One-minute bursts of activity during daily tasks could extend your life

One-minute bursts of activity during daily tasks could extend your life

Abstract: Three to four one-minute bouts of vigorous physical activity per day, such as jogging for the bus or brisk walking to complete errands, reduced the risk of all-cause and cancer-related death by 40%, and the risk of death was reduced by 49%. from cardiovascular diseases.

Source: University of Sydney

In good news for those who don’t like to play sports or go to the gym, new research finds that just three to four one-minute bursts of huffing and puffing during daily tasks is associated with a large reduction in the risk of premature death, particularly from cardiovascular disease.

Published in Natural medicine today the study is led by the Charles Perkins Center of the University of Sydney in Australia. It is the first to accurately measure the health benefits of what researchers have dubbed ‘vigorous intermittent physical activity’, or VILPA.

VILPA are very short bouts of vigorous activity (up to one to two minutes) that we enjoy every day, such as running for the bus, brisk walking while running errands, or playing high-energy games with the kids.

Researchers found that just three to four one-minute bouts of VILPA each day was associated with up to a 40 percent reduction in all-cause and cancer-related deaths, and up to a 49 percent reduction in cardiovascular disease-related deaths.

“Our study shows that similar benefits of high-intensity interval training (HIIT) can be achieved by increasing the intensity of incidental activities performed as part of daily life, and the more the better,” said lead author Emmanuel Stamatakis, professor of physical activity, Lifestyle and population health at the University of Sydney’s Charles Perkins Centre.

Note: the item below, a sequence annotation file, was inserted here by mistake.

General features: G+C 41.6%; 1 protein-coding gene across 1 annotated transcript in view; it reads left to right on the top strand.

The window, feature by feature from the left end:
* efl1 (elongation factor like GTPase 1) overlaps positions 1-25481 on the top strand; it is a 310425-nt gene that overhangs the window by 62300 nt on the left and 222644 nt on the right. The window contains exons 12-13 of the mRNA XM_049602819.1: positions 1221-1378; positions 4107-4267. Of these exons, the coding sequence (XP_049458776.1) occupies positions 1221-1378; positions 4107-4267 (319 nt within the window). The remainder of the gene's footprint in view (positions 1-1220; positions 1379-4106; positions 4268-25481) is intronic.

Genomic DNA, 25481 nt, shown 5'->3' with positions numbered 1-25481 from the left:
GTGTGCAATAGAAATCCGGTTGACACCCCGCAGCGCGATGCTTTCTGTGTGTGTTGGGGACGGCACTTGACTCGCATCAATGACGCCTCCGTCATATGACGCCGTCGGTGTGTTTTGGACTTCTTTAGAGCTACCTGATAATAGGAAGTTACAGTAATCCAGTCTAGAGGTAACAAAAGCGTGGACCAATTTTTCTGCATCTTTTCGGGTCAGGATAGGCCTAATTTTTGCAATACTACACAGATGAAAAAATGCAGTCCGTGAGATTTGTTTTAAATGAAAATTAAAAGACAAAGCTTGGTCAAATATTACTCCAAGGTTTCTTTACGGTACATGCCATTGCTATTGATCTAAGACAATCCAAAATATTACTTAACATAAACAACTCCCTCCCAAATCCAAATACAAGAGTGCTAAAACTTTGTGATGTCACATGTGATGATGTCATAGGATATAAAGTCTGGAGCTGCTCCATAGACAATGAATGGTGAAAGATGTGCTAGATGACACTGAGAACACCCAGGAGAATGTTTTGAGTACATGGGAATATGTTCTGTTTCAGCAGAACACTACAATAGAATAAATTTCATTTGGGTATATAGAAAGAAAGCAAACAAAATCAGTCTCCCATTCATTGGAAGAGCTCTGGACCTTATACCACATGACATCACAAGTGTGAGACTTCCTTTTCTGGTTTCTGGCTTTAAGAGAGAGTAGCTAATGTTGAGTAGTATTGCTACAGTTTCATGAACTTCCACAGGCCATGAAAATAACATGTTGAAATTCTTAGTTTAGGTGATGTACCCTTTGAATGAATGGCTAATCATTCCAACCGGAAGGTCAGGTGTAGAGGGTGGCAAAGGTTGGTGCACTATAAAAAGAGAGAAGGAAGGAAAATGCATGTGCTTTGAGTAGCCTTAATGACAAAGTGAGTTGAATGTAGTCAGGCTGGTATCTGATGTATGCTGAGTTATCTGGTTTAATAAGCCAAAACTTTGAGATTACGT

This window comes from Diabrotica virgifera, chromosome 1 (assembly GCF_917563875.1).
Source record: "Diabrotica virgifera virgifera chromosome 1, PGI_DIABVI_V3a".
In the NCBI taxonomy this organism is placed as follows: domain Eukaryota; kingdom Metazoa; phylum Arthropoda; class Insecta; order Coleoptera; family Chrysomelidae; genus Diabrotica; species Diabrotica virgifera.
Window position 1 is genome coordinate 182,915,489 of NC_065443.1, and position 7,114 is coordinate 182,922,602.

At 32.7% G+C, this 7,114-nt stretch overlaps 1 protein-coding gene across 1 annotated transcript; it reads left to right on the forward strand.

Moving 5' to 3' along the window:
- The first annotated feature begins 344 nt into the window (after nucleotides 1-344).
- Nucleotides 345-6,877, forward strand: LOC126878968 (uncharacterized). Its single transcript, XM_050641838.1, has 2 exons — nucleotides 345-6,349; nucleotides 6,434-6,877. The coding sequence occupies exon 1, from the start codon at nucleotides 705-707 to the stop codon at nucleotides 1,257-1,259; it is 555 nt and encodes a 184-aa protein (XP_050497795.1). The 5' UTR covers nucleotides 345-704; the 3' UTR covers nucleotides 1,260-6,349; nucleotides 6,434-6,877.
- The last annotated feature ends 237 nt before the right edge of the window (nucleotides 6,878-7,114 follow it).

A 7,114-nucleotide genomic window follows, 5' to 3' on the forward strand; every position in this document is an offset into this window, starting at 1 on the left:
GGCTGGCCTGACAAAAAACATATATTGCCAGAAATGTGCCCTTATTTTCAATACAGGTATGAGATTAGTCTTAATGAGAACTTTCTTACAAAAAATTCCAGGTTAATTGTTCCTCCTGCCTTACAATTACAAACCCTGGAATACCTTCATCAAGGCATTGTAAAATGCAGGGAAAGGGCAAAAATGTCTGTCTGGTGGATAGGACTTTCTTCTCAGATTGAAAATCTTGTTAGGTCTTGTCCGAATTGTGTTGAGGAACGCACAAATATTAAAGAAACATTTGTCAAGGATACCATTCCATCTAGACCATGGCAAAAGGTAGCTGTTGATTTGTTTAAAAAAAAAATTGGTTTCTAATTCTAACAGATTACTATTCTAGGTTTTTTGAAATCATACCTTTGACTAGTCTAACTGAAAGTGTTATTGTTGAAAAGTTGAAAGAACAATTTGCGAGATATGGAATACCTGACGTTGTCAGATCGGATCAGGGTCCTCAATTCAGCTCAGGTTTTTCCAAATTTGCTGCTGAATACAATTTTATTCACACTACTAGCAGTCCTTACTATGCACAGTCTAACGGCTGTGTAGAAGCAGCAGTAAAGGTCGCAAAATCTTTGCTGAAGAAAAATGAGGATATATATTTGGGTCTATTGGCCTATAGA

“A few very short bouts totaling three to four minutes a day could go a long way, and there are many daily activities that can be adjusted to raise your heart rate for a minute or more.”

Most adults aged 40 and over do not participate in regular exercise or sport, but Professor Stamatakis says the study reveals how occasional physical activity can overcome many barriers.

“Increasing the intensity of daily activities does not require a time commitment, preparation, club membership, or special skills. It simply involves picking up the pace while walking or doing household chores with a little more energy,” he said.

What did they discover about exercise as part of everyday life?

  • About 89 percent of all participants worked VILPA.
  • Among those who worked at VILPA:
    • 93 percent of all VILPA attacks last up to 1 minute.
    • On average, every day the participants performed eight VILPA bouts of up to 1 minute each, for a total of 6 minutes per day.
    • On average, each VILPA skirmish lasted about 45 seconds.
  • The greatest gains were seen when comparing those with about four to five attacks per day to those without VILPA.
  • However, greater benefits were found with higher amounts of VILPA, suggesting that the more the merrier.